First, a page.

Six soldiers and two security guards have died in the past three months, all victims of a new explosives technique supplied via Iran, a senior British official said yesterday.
It is the first time that the long-suspected link between the Iraqi insurgents and their neighbours has been declared officially by Britain. The United States has for some time been openly accusing Tehran of supporting and influencing the insurgentsâ€™ attacks on coalition troops in Iraq.
Until yesterday the British Government had raised its concerns about Iranian links with the Iraqi insurgents â€œbehind the scenesâ€. One British diplomatic source said this was the chosen method, not least because of continuing moves by Britain and two other European Union partners to persuade Iran to stop its nuclear uranium-enrichment programme.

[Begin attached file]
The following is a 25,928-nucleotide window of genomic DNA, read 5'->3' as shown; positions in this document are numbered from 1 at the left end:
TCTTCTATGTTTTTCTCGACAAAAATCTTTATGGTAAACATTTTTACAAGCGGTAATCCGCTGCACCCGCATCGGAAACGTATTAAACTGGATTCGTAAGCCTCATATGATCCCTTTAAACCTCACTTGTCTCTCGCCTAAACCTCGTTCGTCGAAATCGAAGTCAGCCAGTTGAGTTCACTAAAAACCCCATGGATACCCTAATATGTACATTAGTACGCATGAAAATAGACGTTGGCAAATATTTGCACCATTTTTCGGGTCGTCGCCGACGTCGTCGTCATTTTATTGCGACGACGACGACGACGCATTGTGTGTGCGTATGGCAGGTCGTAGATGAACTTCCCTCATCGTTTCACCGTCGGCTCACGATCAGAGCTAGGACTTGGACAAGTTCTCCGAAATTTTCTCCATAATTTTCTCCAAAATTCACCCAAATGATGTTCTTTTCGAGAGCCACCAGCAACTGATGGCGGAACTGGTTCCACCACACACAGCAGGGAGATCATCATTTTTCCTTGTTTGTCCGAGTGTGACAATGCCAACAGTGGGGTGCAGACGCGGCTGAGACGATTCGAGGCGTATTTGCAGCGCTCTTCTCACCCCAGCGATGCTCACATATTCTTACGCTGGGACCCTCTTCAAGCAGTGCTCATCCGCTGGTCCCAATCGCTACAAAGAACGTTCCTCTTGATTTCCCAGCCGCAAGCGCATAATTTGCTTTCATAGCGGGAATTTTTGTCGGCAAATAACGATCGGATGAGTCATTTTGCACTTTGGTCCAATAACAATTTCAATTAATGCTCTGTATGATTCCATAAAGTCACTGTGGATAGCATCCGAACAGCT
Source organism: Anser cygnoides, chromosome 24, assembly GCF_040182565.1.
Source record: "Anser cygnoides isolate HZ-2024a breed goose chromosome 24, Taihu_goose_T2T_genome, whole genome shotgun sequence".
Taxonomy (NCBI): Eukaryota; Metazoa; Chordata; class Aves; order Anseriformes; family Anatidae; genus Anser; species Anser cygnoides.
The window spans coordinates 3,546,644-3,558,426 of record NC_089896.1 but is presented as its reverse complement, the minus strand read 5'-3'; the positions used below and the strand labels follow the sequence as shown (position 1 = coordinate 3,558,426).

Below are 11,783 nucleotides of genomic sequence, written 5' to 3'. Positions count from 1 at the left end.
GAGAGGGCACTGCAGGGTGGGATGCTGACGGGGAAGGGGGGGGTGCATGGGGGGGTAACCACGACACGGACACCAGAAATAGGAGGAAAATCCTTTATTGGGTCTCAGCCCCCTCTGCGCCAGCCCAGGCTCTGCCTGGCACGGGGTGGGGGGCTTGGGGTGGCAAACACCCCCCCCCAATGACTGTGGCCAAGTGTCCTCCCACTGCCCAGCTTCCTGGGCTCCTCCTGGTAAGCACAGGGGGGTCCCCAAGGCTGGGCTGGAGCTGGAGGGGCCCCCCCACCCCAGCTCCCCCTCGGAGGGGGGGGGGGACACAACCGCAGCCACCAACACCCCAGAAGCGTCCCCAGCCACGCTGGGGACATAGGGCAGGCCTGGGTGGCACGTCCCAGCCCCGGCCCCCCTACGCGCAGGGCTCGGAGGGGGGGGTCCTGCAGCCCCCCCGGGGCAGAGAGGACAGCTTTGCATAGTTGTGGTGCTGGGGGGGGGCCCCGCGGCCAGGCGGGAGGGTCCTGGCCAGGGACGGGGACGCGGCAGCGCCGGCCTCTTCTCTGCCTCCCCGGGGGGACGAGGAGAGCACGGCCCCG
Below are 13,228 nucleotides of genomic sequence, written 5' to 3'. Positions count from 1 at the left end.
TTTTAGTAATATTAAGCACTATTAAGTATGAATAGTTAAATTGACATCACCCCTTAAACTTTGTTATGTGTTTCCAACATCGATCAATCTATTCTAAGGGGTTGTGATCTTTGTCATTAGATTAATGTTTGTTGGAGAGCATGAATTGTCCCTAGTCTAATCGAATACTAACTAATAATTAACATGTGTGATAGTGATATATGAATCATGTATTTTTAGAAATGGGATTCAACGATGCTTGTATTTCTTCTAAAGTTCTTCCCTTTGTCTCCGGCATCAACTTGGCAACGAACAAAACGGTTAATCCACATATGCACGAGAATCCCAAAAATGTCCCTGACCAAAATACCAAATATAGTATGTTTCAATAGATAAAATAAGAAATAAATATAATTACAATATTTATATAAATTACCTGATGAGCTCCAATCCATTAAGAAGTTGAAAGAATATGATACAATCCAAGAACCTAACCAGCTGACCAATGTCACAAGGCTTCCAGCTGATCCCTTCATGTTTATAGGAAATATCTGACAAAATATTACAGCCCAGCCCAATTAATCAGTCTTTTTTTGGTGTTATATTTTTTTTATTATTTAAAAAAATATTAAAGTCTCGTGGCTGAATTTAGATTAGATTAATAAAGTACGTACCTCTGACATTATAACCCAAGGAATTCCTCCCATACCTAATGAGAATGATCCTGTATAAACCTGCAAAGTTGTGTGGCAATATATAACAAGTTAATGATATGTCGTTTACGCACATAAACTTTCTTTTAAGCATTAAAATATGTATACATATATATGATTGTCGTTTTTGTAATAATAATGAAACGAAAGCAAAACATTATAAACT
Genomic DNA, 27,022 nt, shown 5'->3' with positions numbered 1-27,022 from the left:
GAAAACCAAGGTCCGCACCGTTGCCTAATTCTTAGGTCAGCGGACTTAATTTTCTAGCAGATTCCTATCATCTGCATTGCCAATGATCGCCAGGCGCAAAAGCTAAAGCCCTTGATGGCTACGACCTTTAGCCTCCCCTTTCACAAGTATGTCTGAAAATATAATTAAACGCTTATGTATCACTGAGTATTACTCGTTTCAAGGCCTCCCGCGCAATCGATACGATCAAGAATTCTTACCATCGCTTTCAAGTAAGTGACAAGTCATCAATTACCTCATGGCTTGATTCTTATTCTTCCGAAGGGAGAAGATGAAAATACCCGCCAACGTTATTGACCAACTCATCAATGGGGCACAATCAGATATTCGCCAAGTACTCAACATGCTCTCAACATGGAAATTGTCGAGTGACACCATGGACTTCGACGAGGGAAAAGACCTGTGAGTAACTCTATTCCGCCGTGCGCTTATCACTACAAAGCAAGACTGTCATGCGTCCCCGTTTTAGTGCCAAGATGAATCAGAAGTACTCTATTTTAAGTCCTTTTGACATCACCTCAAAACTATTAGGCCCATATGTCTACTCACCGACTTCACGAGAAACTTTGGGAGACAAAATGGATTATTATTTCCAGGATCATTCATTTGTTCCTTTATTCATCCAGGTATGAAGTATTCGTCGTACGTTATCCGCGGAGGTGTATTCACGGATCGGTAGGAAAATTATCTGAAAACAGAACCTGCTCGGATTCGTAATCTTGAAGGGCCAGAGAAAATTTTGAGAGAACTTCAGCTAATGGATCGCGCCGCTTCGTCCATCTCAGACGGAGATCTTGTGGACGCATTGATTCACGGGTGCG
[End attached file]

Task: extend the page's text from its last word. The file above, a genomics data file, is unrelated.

However, the senior official, speaking anonymously yesterday, blamed Iranâ€™s Revolutionary Guard for supplying the advanced technology that had helped Iraqi insurgents to kill British soldiers with the more lethal roadside bombs.
The most recent death was that of Major Matthew Bacon, of the Intelligence Corps, who died when a roadside bomb was detonated in Basra on September 11, destroying the armoured Land Rover in which he was traveling.
â€œWe think it [the new technology] has come from Lebanese Hezbollah via Iran,â€ the official said.
Yesterdayâ€™s accusations provided further evidence of a steady deterioration of ties between London and Tehran, strained over Britainâ€™s role in Iraq and Iranâ€™s nuclear programme.